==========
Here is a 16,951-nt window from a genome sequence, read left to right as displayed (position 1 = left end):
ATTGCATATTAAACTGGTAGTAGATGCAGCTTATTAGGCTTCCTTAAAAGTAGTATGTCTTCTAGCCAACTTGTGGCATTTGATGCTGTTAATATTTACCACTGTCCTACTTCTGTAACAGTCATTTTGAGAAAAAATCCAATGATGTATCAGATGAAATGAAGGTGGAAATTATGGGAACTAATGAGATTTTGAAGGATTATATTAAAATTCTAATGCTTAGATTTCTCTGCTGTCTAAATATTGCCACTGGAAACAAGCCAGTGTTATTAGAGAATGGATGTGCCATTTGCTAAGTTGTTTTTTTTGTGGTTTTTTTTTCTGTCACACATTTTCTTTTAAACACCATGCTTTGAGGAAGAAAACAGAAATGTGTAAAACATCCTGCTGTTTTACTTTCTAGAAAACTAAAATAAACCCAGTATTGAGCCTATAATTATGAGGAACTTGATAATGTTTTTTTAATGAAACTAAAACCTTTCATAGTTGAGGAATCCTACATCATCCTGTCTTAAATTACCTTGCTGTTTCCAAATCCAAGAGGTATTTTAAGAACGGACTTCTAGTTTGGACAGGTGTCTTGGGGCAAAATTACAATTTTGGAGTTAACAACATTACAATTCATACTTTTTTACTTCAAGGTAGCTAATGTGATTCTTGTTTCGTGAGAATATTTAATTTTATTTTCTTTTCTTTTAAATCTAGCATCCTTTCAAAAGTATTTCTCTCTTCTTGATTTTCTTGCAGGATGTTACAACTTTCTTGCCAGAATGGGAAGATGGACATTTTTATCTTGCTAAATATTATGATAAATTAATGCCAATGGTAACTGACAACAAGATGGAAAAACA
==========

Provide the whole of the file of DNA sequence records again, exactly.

Here is a 16,951-nt window from a genome sequence, read left to right as displayed (position 1 = left end):
ATTGCATATTAAACTGGTAGTAGATGCAGCTTATTAGGCTTCCTTAAAAGTAGTATGTCTTCTAGCCAACTTGTGGCATTTGATGCTGTTAATATTTACCACTGTCCTACTTCTGTAACAGTCATTTTGAGAAAAAATCCAATGATGTATCAGATGAAATGAAGGTGGAAATTATGGGAACTAATGAGATTTTGAAGGATTATATTAAAATTCTAATGCTTAGATTTCTCTGCTGTCTAAATATTGCCACTGGAAACAAGCCAGTGTTATTAGAGAATGGATGTGCCATTTGCTAAGTTGTTTTTTTTGTGGTTTTTTTTTCTGTCACACATTTTCTTTTAAACACCATGCTTTGAGGAAGAAAACAGAAATGTGTAAAACATCCTGCTGTTTTACTTTCTAGAAAACTAAAATAAACCCAGTATTGAGCCTATAATTATGAGGAACTTGATAATGTTTTTTTAATGAAACTAAAACCTTTCATAGTTGAGGAATCCTACATCATCCTGTCTTAAATTACCTTGCTGTTTCCAAATCCAAGAGGTATTTTAAGAACGGACTTCTAGTTTGGACAGGTGTCTTGGGGCAAAATTACAATTTTGGAGTTAACAACATTACAATTCATACTTTTTTACTTCAAGGTAGCTAATGTGATTCTTGTTTCGTGAGAATATTTAATTTTATTTTCTTTTCTTTTAAATCTAGCATCCTTTCAAAAGTATTTCTCTCTTCTTGATTTTCTTGCAGGATGTTACAACTTTCTTGCCAGAATGGGAAGATGGACATTTTTATCTTGCTAAATATTATGATAAATTAATGCCAATGGTAACTGACAACAAGATGGAAAAACA